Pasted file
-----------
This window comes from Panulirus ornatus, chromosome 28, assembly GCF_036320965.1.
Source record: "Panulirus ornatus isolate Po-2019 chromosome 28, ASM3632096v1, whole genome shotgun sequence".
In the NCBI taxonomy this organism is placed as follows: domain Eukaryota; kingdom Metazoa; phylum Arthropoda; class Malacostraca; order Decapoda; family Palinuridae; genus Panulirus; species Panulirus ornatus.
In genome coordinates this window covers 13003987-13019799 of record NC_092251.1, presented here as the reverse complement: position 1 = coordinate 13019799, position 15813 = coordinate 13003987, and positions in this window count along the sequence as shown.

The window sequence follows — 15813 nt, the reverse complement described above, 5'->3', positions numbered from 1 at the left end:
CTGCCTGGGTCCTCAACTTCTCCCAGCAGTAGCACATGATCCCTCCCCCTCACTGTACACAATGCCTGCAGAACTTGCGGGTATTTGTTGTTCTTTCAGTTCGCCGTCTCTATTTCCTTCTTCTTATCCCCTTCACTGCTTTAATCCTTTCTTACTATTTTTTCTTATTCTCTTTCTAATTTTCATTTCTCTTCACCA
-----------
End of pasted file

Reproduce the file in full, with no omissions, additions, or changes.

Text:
This window comes from Panulirus ornatus, chromosome 28, assembly GCF_036320965.1.
Source record: "Panulirus ornatus isolate Po-2019 chromosome 28, ASM3632096v1, whole genome shotgun sequence".
In the NCBI taxonomy this organism is placed as follows: domain Eukaryota; kingdom Metazoa; phylum Arthropoda; class Malacostraca; order Decapoda; family Palinuridae; genus Panulirus; species Panulirus ornatus.
In genome coordinates this window covers 13003987-13019799 of record NC_092251.1, presented here as the reverse complement: position 1 = coordinate 13019799, position 15813 = coordinate 13003987, and positions in this window count along the sequence as shown.

The window sequence follows — 15813 nt, the reverse complement described above, 5'->3', positions numbered from 1 at the left end:
CTGCCTGGGTCCTCAACTTCTCCCAGCAGTAGCACATGATCCCTCCCCCTCACTGTACACAATGCCTGCAGAACTTGCGGGTATTTGTTGTTCTTTCAGTTCGCCGTCTCTATTTCCTTCTTCTTATCCCCTTCACTGCTTTAATCCTTTCTTACTATTTTTTCTTATTCTCTTTCTAATTTTCATTTCTCTTCACCA